"Five Charts You Need To See To Understand The Financial Crisis, Five Years Later"
Sunday marks the five year anniversary of the day that Lehman Brothers collapsed, kicking off the devastating financial crisis that left the country with high unemployment rates, a tangled web of destruction in the housing industry, and consumer confidence that is still smarting half a decade after the fact.
It’s easy to see that the crisis has wounded the country in ways big and small, and that the damage isn’t done even now. Here are five charts that capture the scope and struggles of the Great Recession, five years after it began:
1. The sluggish recovery
The recovery has been incredibly slow compared to other economic downturns. As the Center on Budget and Policy Priorities explains with this chart, the employment is only a little bit better than keeping up with population growth. The recovery has also been largely made up of low-wage jobs, and part-time or temporary work.
2. The industries that were hardest hit
The recession didn’t come equally to all parts of the economy. Not only did African-Americans and men both experience a bigger drop in employment than the general population, but some industries — most notably the construction industry — were particularly hard-hit:
3. The government recession
While most parts of the economy are now firmly on the upswing, the same can’t be said for one group of workers: Public sector employees. Continuous budget cuts in the midst of the recession, combined with the particularly devastating across-the-board cuts precipitated by sequestration, government workers (who include teachers, firefighters, park rangers, state and local level workers, and those in Washington, DC) have been floundering. Previous recoveries have benefited from growth in the public sector, but not this time:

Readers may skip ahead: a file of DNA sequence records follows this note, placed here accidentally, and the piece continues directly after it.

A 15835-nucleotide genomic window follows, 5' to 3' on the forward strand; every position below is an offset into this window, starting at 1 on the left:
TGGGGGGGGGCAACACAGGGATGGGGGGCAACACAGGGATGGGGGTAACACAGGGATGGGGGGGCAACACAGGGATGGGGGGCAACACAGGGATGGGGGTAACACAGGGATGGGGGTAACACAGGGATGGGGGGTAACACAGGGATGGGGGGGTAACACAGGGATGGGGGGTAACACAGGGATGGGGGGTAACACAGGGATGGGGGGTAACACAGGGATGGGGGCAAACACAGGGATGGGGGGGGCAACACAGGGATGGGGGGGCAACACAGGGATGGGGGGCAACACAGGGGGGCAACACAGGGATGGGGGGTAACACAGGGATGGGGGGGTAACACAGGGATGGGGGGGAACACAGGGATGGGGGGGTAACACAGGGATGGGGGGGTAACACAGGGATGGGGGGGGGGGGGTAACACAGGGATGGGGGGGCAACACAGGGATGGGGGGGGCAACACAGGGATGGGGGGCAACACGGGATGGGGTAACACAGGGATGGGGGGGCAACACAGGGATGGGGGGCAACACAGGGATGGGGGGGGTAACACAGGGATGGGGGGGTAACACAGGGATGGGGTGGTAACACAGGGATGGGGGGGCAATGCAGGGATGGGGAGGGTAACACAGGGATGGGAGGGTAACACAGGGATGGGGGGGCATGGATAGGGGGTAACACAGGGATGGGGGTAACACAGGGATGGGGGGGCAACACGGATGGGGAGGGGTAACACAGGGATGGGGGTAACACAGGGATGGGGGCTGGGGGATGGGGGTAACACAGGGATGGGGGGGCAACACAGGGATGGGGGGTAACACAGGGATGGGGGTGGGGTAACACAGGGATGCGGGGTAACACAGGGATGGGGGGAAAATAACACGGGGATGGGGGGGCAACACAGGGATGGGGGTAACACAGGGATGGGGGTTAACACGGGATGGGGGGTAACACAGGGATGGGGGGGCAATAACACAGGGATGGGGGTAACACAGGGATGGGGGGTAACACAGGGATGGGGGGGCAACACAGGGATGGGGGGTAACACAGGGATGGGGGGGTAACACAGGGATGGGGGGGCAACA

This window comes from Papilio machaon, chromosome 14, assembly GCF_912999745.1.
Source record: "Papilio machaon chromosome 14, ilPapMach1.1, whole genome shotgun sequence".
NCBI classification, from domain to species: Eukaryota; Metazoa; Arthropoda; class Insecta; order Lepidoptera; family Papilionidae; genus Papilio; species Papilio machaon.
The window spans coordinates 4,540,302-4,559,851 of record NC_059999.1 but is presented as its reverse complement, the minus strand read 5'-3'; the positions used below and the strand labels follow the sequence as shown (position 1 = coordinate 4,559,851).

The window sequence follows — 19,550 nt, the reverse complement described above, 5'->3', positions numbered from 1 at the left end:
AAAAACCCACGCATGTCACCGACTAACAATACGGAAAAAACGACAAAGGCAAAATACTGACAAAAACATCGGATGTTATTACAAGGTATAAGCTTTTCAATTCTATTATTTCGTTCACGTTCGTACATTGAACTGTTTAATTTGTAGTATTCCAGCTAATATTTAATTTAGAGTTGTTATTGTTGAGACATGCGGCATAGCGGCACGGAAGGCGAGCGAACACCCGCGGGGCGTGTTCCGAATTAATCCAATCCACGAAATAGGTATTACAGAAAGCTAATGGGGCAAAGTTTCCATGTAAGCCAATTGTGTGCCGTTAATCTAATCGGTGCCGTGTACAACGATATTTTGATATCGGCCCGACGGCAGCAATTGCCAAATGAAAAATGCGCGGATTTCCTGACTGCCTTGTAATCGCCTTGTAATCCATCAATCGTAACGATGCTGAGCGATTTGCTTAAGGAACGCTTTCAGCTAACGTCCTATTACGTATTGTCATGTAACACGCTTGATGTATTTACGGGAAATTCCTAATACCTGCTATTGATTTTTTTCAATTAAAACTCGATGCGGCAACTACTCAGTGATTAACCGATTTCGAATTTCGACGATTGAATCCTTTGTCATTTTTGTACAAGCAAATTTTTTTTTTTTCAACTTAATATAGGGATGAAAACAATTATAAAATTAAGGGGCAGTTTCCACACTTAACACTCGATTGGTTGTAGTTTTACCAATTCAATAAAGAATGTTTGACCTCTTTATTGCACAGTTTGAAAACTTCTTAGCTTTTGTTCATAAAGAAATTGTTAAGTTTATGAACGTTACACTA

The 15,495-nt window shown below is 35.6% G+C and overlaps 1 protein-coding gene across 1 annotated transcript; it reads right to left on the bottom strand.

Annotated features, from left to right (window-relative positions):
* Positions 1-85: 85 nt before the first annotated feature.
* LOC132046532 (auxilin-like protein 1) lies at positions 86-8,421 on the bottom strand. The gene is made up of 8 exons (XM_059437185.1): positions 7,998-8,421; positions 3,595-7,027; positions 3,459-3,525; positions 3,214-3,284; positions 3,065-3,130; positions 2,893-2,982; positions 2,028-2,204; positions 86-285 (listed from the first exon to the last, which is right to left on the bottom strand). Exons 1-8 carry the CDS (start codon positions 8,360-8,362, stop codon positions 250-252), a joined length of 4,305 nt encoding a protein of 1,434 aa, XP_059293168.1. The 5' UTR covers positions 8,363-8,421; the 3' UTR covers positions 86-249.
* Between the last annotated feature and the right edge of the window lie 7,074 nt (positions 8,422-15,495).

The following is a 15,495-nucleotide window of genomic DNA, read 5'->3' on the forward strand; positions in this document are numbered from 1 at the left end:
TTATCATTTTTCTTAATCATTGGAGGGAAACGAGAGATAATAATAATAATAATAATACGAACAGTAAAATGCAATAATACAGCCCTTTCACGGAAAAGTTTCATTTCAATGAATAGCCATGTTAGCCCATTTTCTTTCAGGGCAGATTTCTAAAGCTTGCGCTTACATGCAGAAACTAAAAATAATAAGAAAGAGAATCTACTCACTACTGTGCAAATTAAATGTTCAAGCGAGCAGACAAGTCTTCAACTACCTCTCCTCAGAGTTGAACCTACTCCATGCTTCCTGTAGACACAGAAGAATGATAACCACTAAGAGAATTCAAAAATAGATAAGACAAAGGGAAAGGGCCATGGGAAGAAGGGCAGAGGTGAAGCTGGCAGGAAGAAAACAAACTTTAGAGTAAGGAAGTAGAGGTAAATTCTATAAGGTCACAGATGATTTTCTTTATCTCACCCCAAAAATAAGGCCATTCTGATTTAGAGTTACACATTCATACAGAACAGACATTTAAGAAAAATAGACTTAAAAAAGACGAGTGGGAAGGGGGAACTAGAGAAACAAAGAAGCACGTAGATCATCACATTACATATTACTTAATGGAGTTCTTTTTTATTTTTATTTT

4. Anti-recovery budget cuts
It might seem counter-intuitive to cut government budgets during a recession, but that’s been a key platform of the Republican party. This chart from the Wall Street Journal demonstrates what the employment situation would look like without budget cuts:
5. Not out of the woods
Dodd-Frank, financial regulation law created in the wake of the recession, is meant to prevent a similarly devastating bank-driven recession from happening again. But as this chart demonstrates, Wall Street had a heavy hand in the creation of the law, participating in far more meetings than any other group.
As President Obama said on Sunday, “we’re not near where we need to be” on recovering from the Great Recession. Reasons to worry pile up. Despite rhetoric agains the “too big to fail” mentality, banks remain much too large to collapse. In fact, the largest US banks are even bigger than they were five years ago, when the recession began.